Founders of Hydroquo+ Zahin Razeen and Rizvana Hredita, who made their way to the Forbes 30 under 30′ Asia list shared their journey at an EMK Center virtual discussion on Youth-led Innovation in Safe Water Management on Tuesday, read an EMK center press release.
Zahin and Rizvana’s startup Hydroquo+ provides artificial intelligence-powered water management solutions that report on the quality of the water, identify leakage in supply lines, and provide forecasts of demand based on usage.
The program started with the opening remarks of U.S. Embassy Dhaka’s Acting Cultural Affairs Officer, Sharlina Hussain-Morgan, and was followed by a discussion on the journey of Hydroquo+ with Zahin Razeen and Rizvana Hredita.
“In 2018 I shared the idea of collecting data from water pipes to create AI and machine learning algorithms to efficiently treat non-potable water in Bangladesh’s poverty-stricken residential areas at the Hague One Young World Summit,” said Zahin Razeen, whose brainchild is Hydroquo+, shared how he came up with the idea and presented for the first time at a global platform.
Zahin then went on to show the machines and the monitoring dashboard of Hydroquo+ from which they get real-time updates of the water supply and quality of water.
The organization now provides support to the government agencies and NGOs on water-quality modeling. In September 2020, Razeen, CEO of Hydroquo+, was named one of the United Nations’ 17 Young Leaders for the Sustainable Development Goals who are leading efforts to combat the world’s most pressing issues.
Zahin claimed himself as a risk-blind person who can go to any extent to find the solution to a problem. On the other hand, Rizvana Hredita, the COO of Hydroquo+, is more of a grounded person who would assess the risks and act accordingly, which she believes was helpful for the organization.
Rizvana recalled a few stories of installing the machines. “There were instances, where we had to go to places and dig the roads to install the machine under the ground where the water supply pipe was located,” said Rizvana.
EMK Center started the virtual discussion series with the Bangladeshi Forbes 30 under 30 awardees from August 2021 which will continue throughout the year.
Hydroquo+ is Bangladesh’s first hydro-informatics start-up that develops, designs and executes specialist consultancy projects in the field of water quality monitoring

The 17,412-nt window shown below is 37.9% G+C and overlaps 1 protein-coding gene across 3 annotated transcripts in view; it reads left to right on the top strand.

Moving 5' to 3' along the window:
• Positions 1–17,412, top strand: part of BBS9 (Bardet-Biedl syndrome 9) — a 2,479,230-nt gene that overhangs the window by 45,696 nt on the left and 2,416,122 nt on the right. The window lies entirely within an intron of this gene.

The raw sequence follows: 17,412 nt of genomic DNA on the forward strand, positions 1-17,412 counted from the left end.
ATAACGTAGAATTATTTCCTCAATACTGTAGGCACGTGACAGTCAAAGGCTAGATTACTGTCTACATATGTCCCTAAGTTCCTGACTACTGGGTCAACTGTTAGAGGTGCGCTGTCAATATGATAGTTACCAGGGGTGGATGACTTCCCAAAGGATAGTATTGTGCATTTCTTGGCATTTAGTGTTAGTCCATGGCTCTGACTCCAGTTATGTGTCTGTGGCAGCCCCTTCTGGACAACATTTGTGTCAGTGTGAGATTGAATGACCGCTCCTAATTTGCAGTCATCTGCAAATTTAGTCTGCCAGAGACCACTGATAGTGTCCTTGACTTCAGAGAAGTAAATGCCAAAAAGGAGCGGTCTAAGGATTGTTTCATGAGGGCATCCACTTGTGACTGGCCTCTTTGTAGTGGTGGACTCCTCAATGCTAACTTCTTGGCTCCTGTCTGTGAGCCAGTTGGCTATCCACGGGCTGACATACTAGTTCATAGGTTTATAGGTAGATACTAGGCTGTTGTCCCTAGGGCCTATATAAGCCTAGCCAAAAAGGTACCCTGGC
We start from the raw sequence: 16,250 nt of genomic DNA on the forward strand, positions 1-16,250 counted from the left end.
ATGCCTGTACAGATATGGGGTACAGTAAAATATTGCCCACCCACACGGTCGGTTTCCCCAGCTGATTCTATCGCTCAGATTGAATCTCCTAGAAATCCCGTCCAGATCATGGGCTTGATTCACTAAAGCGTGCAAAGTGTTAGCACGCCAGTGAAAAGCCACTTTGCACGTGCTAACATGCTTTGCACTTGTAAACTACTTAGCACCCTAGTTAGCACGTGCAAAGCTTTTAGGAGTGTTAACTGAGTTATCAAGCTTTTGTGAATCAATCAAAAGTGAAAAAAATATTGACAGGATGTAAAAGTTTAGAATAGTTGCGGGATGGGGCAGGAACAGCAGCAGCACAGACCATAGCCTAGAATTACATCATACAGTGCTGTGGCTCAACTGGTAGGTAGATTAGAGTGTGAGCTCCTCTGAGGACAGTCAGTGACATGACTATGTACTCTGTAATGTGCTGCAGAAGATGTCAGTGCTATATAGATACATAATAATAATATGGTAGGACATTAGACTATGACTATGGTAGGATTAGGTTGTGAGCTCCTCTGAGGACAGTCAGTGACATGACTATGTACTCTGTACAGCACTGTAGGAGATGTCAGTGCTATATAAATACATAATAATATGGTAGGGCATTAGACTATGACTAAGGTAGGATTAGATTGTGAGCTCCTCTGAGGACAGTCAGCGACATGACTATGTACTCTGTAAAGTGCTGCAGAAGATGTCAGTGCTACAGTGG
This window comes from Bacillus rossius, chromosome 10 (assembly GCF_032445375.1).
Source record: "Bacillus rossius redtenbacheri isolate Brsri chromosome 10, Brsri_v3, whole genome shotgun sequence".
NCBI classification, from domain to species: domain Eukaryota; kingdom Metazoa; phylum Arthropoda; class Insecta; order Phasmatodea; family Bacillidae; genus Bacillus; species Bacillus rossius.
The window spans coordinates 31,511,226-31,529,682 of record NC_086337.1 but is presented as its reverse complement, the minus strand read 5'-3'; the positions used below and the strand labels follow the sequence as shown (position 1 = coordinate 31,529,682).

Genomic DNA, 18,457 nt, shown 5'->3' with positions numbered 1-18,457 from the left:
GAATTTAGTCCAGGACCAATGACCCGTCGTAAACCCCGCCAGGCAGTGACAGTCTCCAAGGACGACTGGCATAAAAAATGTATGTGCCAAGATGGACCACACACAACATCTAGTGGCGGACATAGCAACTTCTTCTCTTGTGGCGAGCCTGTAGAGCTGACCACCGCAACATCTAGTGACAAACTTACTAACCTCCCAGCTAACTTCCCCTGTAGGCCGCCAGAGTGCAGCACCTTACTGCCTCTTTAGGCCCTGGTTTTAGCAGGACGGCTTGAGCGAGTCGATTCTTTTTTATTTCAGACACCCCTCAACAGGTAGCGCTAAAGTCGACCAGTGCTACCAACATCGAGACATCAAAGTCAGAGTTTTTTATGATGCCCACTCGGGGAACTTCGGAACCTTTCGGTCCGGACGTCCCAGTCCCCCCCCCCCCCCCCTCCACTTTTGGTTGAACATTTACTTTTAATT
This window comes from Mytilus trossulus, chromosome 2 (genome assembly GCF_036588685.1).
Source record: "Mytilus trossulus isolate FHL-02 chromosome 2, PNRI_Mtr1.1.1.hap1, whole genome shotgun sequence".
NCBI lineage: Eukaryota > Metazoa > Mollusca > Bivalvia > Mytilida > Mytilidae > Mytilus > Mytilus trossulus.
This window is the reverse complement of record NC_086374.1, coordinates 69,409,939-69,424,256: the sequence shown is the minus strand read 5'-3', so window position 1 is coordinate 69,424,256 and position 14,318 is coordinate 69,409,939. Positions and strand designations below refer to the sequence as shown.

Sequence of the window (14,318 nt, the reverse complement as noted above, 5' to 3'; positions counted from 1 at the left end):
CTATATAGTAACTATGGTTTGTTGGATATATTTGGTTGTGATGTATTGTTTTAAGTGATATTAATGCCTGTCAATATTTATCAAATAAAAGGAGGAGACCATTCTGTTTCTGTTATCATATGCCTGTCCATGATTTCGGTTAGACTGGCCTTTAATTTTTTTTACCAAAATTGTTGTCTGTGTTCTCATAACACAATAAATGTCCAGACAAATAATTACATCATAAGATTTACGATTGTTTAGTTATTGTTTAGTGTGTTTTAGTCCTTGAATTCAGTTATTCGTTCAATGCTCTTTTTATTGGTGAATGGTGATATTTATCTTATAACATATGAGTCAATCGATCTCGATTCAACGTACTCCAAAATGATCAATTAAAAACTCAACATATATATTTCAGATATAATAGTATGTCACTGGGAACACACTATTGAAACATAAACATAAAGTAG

The Ganges Delta, atop which Bangladesh sits, has a naturally occurring aquifer which injects arsenic fluoride and other impurities into the water.
After Bangladesh’s independence in 1971, various organizations drilled over 10 million tube wells without testing the water.
Fast forward 29 years, by the year 2000, 30% of the water was found to be contaminated with arsenic, leading the World Health Organization (WHO) to state this as the biggest mass poisoning in history.
To help prevent such colossal disasters in the future and to prevent water wastage, 23-year-old Zahin Razeen and his sister Rizvana Hredita have started Hydroquo+.
Razeen is a student of Pure Maths and Applied Statistics from the University of Glasgow in the UK and Hredita has a background in Finance from Canada’s York University.
Hydroquo+ is Bangladesh’s first hydro-informatics start-up that develops, designs and executes specialist consultancy projects in the field of water quality monitoring and hydrological modelling to mitigate water-related challenges and their potential implications on the infrastructure, lives and livelihoods in real-time.
“We have put together a unique industry-first approach to automate testing, monitoring, and reporting at scale,” says Razeen.
“Our organization is focused on delivering water intelligence to determine water safety and availability with actionable insights in real-time. Through this, we eventually hope to prevent and predict outbreaks to ensure water security for years to come,” he added.
This business model started off as a research and development initiative idea pitch at the 2018 Hague One Young World Summit.
The duo began laying the foundation work the following year.
According to Razeen, if the consumption of water keeps on going the way it is at the moment, we will see a very different scenario in the next 200 years.
“If you take baseline water consumption globally across the whole world and compound it at just a few percent a year for just a few hundred years, you have to cover the entire surface of the Earth with desalination plants,” he explained.
One in every three people does not have access to safe drinking water, according to WHO. And as the annual global consumption of fresh water is around 4.3 trillion cubic meters, a large portion of the global population is still deprived of this basic need.
Fresh, clean and drinkable water accounts for just 0.003% of all water available globally, and the rest is just too saline for human consumption.